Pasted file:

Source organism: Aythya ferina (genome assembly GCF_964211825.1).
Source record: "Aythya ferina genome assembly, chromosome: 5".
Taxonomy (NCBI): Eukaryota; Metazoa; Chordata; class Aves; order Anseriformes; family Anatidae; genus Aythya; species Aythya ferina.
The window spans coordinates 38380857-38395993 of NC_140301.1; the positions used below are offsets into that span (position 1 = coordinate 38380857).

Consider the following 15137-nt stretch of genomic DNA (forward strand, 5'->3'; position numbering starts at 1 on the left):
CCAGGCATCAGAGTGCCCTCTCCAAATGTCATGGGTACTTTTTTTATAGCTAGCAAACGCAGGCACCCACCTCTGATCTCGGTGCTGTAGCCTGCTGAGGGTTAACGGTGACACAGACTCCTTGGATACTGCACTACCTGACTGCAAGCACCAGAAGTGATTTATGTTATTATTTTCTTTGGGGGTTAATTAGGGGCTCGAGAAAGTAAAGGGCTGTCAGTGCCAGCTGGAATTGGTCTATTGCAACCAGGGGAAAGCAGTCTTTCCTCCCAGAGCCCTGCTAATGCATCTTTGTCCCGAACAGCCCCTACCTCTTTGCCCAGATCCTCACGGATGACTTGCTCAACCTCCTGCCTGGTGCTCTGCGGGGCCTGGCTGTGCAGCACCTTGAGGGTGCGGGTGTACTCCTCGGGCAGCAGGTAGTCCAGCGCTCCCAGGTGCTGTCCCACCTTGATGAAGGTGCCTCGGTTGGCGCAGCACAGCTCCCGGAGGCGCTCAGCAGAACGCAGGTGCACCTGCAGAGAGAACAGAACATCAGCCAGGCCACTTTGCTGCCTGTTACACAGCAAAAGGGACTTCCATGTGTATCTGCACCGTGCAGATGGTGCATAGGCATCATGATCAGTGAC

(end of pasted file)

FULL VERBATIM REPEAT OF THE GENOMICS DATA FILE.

Source organism: Aythya ferina (genome assembly GCF_964211825.1).
Source record: "Aythya ferina genome assembly, chromosome: 5".
Taxonomy (NCBI): Eukaryota; Metazoa; Chordata; class Aves; order Anseriformes; family Anatidae; genus Aythya; species Aythya ferina.
The window spans coordinates 38380857-38395993 of NC_140301.1; the positions used below are offsets into that span (position 1 = coordinate 38380857).

Consider the following 15137-nt stretch of genomic DNA (forward strand, 5'->3'; position numbering starts at 1 on the left):
CCAGGCATCAGAGTGCCCTCTCCAAATGTCATGGGTACTTTTTTTATAGCTAGCAAACGCAGGCACCCACCTCTGATCTCGGTGCTGTAGCCTGCTGAGGGTTAACGGTGACACAGACTCCTTGGATACTGCACTACCTGACTGCAAGCACCAGAAGTGATTTATGTTATTATTTTCTTTGGGGGTTAATTAGGGGCTCGAGAAAGTAAAGGGCTGTCAGTGCCAGCTGGAATTGGTCTATTGCAACCAGGGGAAAGCAGTCTTTCCTCCCAGAGCCCTGCTAATGCATCTTTGTCCCGAACAGCCCCTACCTCTTTGCCCAGATCCTCACGGATGACTTGCTCAACCTCCTGCCTGGTGCTCTGCGGGGCCTGGCTGTGCAGCACCTTGAGGGTGCGGGTGTACTCCTCGGGCAGCAGGTAGTCCAGCGCTCCCAGGTGCTGTCCCACCTTGATGAAGGTGCCTCGGTTGGCGCAGCACAGCTCCCGGAGGCGCTCAGCAGAACGCAGGTGCACCTGCAGAGAGAACAGAACATCAGCCAGGCCACTTTGCTGCCTGTTACACAGCAAAAGGGACTTCCATGTGTATCTGCACCGTGCAGATGGTGCATAGGCATCATGATCAGTGAC